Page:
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Fri, 03 Dec 2021
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Health & Wellness


'Worrying' HIV ignorance in young

Nine in 10 young people rarely or never think about HIV when making decisions over their sex lives, a BBC poll shows.


'Discipline' may beat Alzheimer's

Scientists may have discovered a tangible benefit to leading a conscientious life - a reduced risk of Alzheimer's disease.


Daisies lead to new leukemia drug

U.S. medical scientists have used daisy-like plants to develop an easily ingested compound that might be used in treating leukemia patients.

The compound, developed at the University of Rochester Medical Center in Rochester, New York, has proven successful in laboratory studies, with clinical trials expected to begin in England by the end of the year.


U.S. urges using compact fluorescent bulbs

The U.S. Department of Energy launched its "Change a Light, Change the World" 2007 campaign Wednesday during a Salt Lake City ceremony.

U.S. Assistant Secretary for Electricity Delivery and Energy Reliability Kevin Kolevar officiated at the event at an elementary school, encouraging citizens to change at least one incandescent light in their home to a compact fluorescent bulb.

Comment: For more information on just how dangerous the mercury in Fluorescent bulbs are, read this and this.


Chilli compound fires painkiller

A chemical from chilli peppers may be able to kill pain without affecting touch or movement.

This might in theory mean a woman in labour could have an epidural without losing the ability to move her legs, or the sensation of her baby being born.

Conventional local anaesthetics affect all nerve cells.

But the researchers Harvard team, writing in Nature, said that with capsaicin, the chilli chemical, they can target just pain receptors.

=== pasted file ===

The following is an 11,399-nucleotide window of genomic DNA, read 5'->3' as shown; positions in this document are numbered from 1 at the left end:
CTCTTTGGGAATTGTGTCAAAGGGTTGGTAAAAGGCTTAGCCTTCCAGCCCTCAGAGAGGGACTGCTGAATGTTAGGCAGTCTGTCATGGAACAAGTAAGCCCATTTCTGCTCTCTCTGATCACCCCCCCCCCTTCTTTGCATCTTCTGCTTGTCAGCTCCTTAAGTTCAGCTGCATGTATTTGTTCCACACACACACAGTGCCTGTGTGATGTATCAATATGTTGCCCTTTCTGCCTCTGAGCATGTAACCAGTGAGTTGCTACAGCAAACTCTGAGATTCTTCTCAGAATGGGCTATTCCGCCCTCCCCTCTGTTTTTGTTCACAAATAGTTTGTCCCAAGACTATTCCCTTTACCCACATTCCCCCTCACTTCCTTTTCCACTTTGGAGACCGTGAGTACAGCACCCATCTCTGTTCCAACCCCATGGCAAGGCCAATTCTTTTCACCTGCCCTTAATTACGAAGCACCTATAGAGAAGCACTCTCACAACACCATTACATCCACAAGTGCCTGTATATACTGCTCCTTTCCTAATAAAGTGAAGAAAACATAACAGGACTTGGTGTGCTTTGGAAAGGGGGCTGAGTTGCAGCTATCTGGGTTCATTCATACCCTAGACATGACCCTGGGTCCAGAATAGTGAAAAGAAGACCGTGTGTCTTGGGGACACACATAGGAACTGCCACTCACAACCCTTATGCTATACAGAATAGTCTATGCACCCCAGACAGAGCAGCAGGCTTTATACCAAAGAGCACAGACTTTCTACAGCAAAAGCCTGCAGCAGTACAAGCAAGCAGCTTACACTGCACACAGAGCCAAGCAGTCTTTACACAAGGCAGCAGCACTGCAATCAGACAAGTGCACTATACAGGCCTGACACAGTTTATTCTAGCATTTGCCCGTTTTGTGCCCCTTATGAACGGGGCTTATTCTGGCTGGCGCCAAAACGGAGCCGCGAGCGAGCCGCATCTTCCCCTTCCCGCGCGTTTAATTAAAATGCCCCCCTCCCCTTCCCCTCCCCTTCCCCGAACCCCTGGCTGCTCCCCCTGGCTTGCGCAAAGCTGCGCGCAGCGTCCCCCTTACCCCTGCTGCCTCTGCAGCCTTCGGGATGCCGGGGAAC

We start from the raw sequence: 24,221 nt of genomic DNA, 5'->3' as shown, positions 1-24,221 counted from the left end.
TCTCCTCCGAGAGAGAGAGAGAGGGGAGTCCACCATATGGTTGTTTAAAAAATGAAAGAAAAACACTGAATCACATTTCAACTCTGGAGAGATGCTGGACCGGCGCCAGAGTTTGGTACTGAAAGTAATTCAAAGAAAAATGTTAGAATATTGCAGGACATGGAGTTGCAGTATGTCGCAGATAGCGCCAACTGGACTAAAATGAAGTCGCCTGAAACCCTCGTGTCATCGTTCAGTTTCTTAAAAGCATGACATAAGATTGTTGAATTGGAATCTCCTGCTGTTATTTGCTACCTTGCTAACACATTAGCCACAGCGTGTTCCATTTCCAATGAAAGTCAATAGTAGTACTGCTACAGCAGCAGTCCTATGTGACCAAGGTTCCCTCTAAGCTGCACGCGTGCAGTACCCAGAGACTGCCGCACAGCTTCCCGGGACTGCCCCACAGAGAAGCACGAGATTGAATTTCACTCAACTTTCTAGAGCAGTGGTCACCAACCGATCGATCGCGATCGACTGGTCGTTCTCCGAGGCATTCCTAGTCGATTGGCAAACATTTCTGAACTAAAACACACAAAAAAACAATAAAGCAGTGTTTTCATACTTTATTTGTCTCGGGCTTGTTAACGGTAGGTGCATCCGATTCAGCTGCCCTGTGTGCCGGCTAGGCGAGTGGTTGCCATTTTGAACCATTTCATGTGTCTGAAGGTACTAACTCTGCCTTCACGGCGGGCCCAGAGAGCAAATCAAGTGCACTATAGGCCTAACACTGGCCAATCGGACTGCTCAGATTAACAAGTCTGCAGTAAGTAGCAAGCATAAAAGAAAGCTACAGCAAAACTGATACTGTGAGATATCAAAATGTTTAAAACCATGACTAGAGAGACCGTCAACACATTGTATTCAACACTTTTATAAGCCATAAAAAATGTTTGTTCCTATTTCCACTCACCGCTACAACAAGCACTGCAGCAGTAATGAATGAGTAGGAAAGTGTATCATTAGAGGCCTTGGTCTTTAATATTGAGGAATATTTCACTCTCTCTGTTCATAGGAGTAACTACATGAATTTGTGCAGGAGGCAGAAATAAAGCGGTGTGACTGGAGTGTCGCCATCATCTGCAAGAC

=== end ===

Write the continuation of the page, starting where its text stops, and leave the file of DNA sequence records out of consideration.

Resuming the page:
However, a UK expert said it might be difficult to inject it safely.

The key chemical is capsaicin


Mishandling of germs on rise at US labs

American laboratories handling the world's deadliest germs and toxins have experienced more than 100 accidents and missing shipments since 2003, and the number is increasing as more labs do the work.

No one died, and regulators said the public was never at risk during these incidents. But the documented cases reflect poorly on procedures and oversight at high-security labs, some of which work with organisms and poisons that can cause illnesses with no cure. In some cases, labs have failed to report accidents as required by law.


Poorer sleep, worse physical function

Lack of sleep is associated with poorer physical function in older women during daytime hours, a University of Pittsburgh study found.

Suzanne E. Goldman, of the University of Pittsburgh, studied 2,889 women who participated in the 2002-2004 examination of the Study of Osteoporotic Fractures.


Test for natural food toxins

U.S. and European space research has yielded a test for biogenic amines that may help consumers avoid food-caused sudden headaches and worse.

The new technology to detect the naturally occurring food toxins was tested in a study published in Analytical Chemistry.


Grape juice as good for heart as wine

Researchers in France found Concord grape juice stimulated an arterial relaxation effect in a similar fashion to red wine.

In fact, Dr. Valerie Schini-Kerth and a team of researchers of the Universite Louis Pasteur de Strasbourg, France, found the beneficial effect provided by Concord grape juice lasted up to six hours, something not reported with red wine.


Obesity may push U.S. health costs above Europe: study

Nearly twice as many U.S. adults are obese compared to European, a key factor leading Americans to suffer more often from cancer, diabetes and other chronic ailments, a study released on Tuesday found.

Treatment of these and other chronic diseases adds between $100 billion and $150 billion to the annual health care tab in the United States, according to the report comparing U.S. and European health published online in the journal Health Affairs.